Big Picture High School student Monae Trevino cries as she leads a group discussion about drug use, part of an alternative way of dealing with rule breaking. Photo by Ellen M. Banner / The Seattle Times.
Monae Trevino, a senior at Big Picture High School in Burien, took center stage in our Sunday story about restorative justice. Seattle Times reporter Claudia Rowe and photographer Ellen M. Banner were at Big Picture when Trevino and two other students participated in a highly emotional discussion as part of the restorative justice process after they got in trouble for coming to class after smoking marijuana.
Trevino, 18, visited The Seattle Times offices earlier this week to go into more detail with Rowe about what she has learned from restorative justice and why that approach got through to her in a way that more traditional discipline methods had not.
On Nov. 15, five local college students appeared before an audience at the University of Washington to share their journeys of achieving college access despite significant challenges and set-backs. “Storytellers: How I Got into College” was hosted as part of the UW Dream Project’s Admissions Workshop Weekend, an annual event that brings dozens of high-school students from throughout King County to UW for assistance completing their college applications.
Jenée Myers Twitchell, director of the Dream Project, kicked off the event by sharing the story of her own upbringing in Yakima. “My story is filled with addicts,” she said. “Pretty much everybody in my family had gone through or needed to go through rehab.”
Her own struggles inspired her to begin working with local youth and start the Dream Project.
“I didn’t want it be about luck. I didn’t want getting to college to be about, ‘I just hope I meet the right person,'” she said.
Did you miss The Seattle Times’ first LiveWire event? On Oct. 15, a panel of scientists and public officials gathered at Microsoft for a panel discussion about early learning and the brain research behind it.
TVW will air a full replay of the event at 10 a.m. Friday, Oct. 31, and 9 p.m. on Saturday, Nov. 1. TVW airs on Comcast channel 23 throughout western Washington.
Starting Sunday, Education Lab presents a three-part series on early education. The stories will dive into the latest research on the benefits of preschool and offer an in-depth look at pre-K programs in Tulsa, Okla. — one of the few places in the country that provides universal preschool.
Look for the stories in print and online this coming Sunday and Monday. In the meantime, here is a video highlighting Tulsa’s approach to pre-K.
Last Thursday, the Education Lab team hosted a Google+ Hangout about elementary math education and the successful strategies used at Lakeridge Elementary in the Renton School District. The discussion stemmed from our July 15 story about how the school’s use of cognitively guided instruction and ongoing teacher training has led to a turnaround in student math scores.
Miss the live video chat? The five-minute recap below shows some of the highlights. What you’ll see:
The Teaching Channel, a nonprofit organization that highlights different approaches to education, has featured several Lakeridge Elementary teachers on its website. Below is a sampling of a few of the teachers in action. (Go here for the full story on Lakeridge’s approach to math instruction.)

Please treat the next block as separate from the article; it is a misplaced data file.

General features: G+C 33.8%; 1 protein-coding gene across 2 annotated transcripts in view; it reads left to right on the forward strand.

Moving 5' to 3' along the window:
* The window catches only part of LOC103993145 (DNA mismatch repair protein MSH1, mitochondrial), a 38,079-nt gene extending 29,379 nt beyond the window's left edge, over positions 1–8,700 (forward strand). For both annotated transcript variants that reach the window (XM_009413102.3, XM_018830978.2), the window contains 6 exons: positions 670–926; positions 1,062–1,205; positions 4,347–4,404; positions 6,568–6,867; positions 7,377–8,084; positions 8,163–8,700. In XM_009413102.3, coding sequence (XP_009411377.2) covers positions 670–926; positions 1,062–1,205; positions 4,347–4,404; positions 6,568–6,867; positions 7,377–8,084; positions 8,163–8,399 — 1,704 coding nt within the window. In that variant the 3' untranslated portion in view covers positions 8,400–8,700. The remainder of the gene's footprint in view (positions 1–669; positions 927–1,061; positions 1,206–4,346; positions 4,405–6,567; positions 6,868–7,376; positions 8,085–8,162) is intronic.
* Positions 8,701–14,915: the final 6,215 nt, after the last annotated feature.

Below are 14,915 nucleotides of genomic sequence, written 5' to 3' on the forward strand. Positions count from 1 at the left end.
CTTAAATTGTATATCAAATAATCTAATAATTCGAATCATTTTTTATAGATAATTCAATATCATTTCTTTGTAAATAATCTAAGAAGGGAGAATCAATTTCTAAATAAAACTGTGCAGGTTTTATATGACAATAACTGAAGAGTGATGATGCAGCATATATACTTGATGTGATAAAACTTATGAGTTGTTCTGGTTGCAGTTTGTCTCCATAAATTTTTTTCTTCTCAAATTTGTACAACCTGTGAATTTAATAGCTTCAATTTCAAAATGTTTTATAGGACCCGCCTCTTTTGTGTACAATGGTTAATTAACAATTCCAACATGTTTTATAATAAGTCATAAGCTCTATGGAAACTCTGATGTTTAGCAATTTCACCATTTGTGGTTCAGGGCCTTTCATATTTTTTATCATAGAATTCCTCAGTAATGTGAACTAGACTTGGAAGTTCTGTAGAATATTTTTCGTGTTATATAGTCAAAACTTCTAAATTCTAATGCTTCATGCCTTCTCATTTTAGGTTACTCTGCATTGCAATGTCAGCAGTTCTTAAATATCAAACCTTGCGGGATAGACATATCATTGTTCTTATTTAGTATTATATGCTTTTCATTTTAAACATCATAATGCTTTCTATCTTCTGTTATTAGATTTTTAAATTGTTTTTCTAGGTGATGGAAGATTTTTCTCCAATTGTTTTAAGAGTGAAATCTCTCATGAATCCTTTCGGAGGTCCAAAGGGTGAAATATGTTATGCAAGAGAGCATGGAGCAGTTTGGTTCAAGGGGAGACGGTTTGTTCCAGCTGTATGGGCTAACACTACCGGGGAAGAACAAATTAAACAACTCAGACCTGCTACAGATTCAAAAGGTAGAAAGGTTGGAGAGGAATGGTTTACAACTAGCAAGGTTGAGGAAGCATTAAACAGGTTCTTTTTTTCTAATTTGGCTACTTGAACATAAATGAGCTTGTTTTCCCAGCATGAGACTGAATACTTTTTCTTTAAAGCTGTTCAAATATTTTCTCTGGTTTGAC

From top to bottom, Lynn Simpson teaches a lesson about division; Teresa Tse shares strategies for counting; and Drew Crandall helps students reason through the relationship between multiplication and division.
Our most recent Education Lab story examines how a focus on ensuring students understand math concepts has helped raise students’ math skills at Lakeridge Elementary in the Renton School District.
With assistance from UW researcher Elham Kazemi and some of her colleagues, Lakeridge educators have design many math lessons as carefully guided conversations in which students talk through their reasoning and critique each other’s ideas. The results? In two years, the school’s performance on state math tests jumped from the bottom 5 percent to somewhere near average.
Applying to and paying for college is a challenge for many students, but the five students who participated in Tuesday’s Storytellers event faced a unique set of obstacles.
From serious illness to language barriers and generational poverty, each student overcame significant challenges to make it to a college campus. Along the way, the power of education encouraged them to see themselves in a new light and reach even higher.
The storytelling event was designed to inspire local students to pursue higher education and connect them with people who can help them navigate the application process. Between speakers, emcee Rose McAleese presented information about college access and polled the audience on their thoughts about the college experience.
Counselors and volunteers were available after the program to answer questions about applying, getting financial aid and more. The event was a joint effort from The Seattle Times/Education Lab and the Road Map Project, an education nonprofit serving south King County.
The evening began with the story of Riley Germanis, a 21-year-old senior at Western Washington University. Germanis always intended to pursue a college education, but his plans became uncertain after his parents lost their business during the recession.
High-school counselors are often the only resource for college-bound students whose parents lack the experience or time to help them navigate SATs, financial-aid applications and personal essays.
Yet, today’s counselors are juggling an average caseload nationally of 471 students — in Washington, the ratio is 516-to-1. Meanwhile, just 18 percent of the state’s disadvantaged students go on to enroll in four-year institutions.